Sunday, June 10, 2007

Idea for Thesis:

As I noted in this past post, "religion" in the original Constitution meant and still means "religion" not "the Christian religion." Thus whatever rights or restrictions attach to "religion" in the Constitution attach to Islam, Hinduism, Christianity, or whatever qualifies as a "religion." This is uncontroversial among both liberal and conservative scholars. As far as I know, every single member of the Supreme Court believes this. When I saw Gerard V. Bradley, one of the most notable religious conservative law professors, speak at Princeton and someone asked whether "lowering the wall of separation" (what he argues for) would mean Islamic schools could get voucher $$, his reply was simple: Yes. Islam is a "religion," therefore such schools would be entitled to government aid which can go to religious schools. Period. (For his exact words, see the lecture to which I am referring.)

I will argue that the original meaning of the Constitution protected "religion" not the Christian religion, just as the text says, and as the framers and ratifiers so understood. And, as expected, I'd show that when the key Founders (Washington, Adams, Jefferson, Madison, and Franklin, et al.) spoke of "religion," in the generic sense, they meant all religions (even non-biblical ones) not the Christian religion.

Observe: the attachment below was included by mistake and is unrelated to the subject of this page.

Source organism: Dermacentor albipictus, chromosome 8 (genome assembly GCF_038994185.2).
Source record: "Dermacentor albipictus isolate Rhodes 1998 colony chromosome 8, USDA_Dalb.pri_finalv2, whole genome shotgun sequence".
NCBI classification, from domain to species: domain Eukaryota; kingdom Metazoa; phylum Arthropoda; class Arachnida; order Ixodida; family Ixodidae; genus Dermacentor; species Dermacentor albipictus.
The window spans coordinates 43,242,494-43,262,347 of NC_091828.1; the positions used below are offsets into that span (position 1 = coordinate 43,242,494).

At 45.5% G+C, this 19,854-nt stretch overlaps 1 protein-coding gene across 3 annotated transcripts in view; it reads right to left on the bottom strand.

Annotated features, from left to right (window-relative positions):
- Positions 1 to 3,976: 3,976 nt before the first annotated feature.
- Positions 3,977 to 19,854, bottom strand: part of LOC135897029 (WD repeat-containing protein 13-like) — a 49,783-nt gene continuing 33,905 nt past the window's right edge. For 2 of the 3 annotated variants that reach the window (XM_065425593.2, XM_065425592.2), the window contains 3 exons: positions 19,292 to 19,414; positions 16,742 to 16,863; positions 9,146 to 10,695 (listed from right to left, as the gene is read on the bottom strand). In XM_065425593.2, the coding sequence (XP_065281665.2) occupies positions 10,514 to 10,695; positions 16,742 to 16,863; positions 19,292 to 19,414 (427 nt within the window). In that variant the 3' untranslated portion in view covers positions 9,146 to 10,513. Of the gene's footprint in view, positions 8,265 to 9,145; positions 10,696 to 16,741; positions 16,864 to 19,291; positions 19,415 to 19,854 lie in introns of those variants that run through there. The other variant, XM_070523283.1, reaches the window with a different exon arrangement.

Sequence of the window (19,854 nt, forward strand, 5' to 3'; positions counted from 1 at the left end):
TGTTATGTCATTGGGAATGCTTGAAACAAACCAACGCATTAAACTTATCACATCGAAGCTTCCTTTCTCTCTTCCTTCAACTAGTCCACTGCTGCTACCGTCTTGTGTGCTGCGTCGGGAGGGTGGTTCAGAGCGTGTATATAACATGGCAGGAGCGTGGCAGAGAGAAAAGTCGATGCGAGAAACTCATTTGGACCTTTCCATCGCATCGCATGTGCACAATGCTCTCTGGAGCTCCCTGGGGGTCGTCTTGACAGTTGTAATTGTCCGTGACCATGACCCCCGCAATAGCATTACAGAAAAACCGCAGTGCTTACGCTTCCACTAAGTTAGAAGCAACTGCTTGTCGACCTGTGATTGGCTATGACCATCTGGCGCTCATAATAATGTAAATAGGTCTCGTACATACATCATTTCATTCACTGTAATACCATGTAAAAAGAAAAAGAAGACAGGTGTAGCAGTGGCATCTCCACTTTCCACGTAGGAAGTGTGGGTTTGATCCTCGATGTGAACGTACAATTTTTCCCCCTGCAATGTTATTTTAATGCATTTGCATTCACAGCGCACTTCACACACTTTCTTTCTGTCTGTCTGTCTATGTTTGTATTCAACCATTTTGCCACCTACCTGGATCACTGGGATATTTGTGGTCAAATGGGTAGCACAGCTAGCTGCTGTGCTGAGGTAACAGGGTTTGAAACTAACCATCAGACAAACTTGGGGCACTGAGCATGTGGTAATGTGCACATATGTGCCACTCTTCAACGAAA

In addition, I will explore how the key Framers' unitarian/theistic rationalist religious beliefs -- the notion that most or all religions, even those outside of the "Judeo-Christian" tradition are "sound" -- may have especially influenced the novel notion of granting religious rights to all religions.

Finally, I will examine how, in so protecting religion generically, refutes the notion that we are a "Christian Nation" in a public sense. Indeed, as I will note below, one of the dubious claims of the "Christian Nation" crowd is that "religion" meant the "Christian Religion" as it would have to were America truly founded to be a "Christian Nation" in a public sense.